Is it to inform adults? Should the site offer up-to-date calendars ("what's happening on December 7, 2012")? Photos from recent events? Does it do the job it's supposed to do? Is it convenient to use for the target audience? Those are the types of questions you want them to be asking themselves, not just "you shouldn't be using animated gifs".

    You could also show some examples of the competition. Look up other church or youth group websites and compare them. Get them to ask, if I was new and looking for a group, does one site compel me more than another? How easy is it to find out how, where, when?

    BUT, like the other posters have said, with churches and other charity groups, money is extremely limited and you're going to have a hard time getting them to spend money unless it is clear to them that there will be a strong payoff. I speak from experience, as the webmaster of a church type charitable organization. I do it because I'm free labour. I'm not the best web designer, but I can get a basic job done. I would love to have a fancy Flash site done by someone with way more design talent, but I just can't justify the cost. I suspect virtually every other charity group is the same way. Either they've got a relationship with a paid provider already, or they do it in-house because it's free.
     
  5. macrumors 65816

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    #5
    When you figure this out, write a book and you will make millions.

    I create a quick mockup of their 'next' site. Find the business owner (probably the hardest part) show them what they currently have and what they could have. I give them a glossy 4x6 screen shot with the price on it and a business card and thank them for their time.

    works about 1 in 20
     
  6. redAPPLE, Dec 5, 2012
    Last edited: Dec 5, 2012

    thread starter macrumors 68030

    redAPPLE

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    #6
    off-topic: i am missing the plus symbol when i want to comment on replies...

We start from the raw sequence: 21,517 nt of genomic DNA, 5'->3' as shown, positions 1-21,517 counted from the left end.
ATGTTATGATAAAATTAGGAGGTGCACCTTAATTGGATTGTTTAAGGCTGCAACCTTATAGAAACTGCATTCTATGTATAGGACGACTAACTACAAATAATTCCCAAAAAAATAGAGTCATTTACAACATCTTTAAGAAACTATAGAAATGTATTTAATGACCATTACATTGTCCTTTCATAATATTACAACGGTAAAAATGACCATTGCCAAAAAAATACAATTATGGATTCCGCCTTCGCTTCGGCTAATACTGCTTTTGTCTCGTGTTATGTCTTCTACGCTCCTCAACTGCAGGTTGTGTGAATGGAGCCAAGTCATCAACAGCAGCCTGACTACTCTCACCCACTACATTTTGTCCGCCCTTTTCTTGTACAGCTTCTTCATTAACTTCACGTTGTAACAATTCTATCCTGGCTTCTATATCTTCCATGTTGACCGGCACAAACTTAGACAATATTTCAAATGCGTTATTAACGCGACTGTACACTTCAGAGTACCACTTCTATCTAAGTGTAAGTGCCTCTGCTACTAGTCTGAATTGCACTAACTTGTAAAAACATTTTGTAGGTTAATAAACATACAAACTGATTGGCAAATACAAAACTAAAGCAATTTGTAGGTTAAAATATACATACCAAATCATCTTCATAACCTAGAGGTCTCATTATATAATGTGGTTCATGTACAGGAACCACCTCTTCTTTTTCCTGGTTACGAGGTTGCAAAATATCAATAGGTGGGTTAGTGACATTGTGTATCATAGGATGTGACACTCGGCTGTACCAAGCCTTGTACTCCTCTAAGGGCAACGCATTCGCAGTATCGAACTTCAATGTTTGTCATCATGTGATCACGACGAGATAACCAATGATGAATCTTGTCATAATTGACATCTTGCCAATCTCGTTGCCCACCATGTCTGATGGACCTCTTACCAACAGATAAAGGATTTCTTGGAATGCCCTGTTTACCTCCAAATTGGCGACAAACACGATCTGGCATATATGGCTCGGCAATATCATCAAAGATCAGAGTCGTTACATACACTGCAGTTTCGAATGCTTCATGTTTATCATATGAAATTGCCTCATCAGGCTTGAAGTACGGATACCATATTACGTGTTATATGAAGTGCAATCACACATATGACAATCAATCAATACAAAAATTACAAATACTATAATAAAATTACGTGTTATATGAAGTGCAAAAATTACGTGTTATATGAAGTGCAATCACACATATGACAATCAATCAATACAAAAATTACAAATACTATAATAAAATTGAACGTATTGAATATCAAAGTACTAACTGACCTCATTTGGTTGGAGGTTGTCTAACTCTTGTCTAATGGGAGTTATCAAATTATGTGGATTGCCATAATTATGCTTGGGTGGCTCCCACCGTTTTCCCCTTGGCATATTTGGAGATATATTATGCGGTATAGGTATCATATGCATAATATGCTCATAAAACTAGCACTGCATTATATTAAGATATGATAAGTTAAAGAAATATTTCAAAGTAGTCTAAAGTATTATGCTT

on-topic: as fig has stated, showing numbers and improvements could help. the first part is more difficult, especially when one doesn't have the old numbers. number of website visits etc.

    that is quite often the problem, some group has a website, which is a 1998-2001 edition, they say "it works". our phone number is there, our address is there, our future events are there. sure. but the typography, the color, the design itself is out-dated. how can you convince a non-savvy person, that "it is not enough". well, a mock-up site might help...

    great insight notjustjay.

    @960design 1 in 20 sounds bad :) don't you want to think your strategy? :)

    edit: hey! the multi-quote button is now visible!
     
  7. macrumors 6502a

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    #7
    1 in 20 is not bad. Most companies would kill for a 5% success rate from any direct marketing campaign!
     
  8. macrumors 65816

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    #8
    If you are just altruistically trying to help them out, I would recommend that they go to a very basic, timeless design. Go BACK in time, not forward.

    If the site is usable with a text-only browser, it will always be usable. Rip out all of the fancy-schmancy stuff, bring it back to basic semantic HTML (perfectly OK and encouraged to use new HTML5 semantic markup tags), then add a SIMPLE style sheet.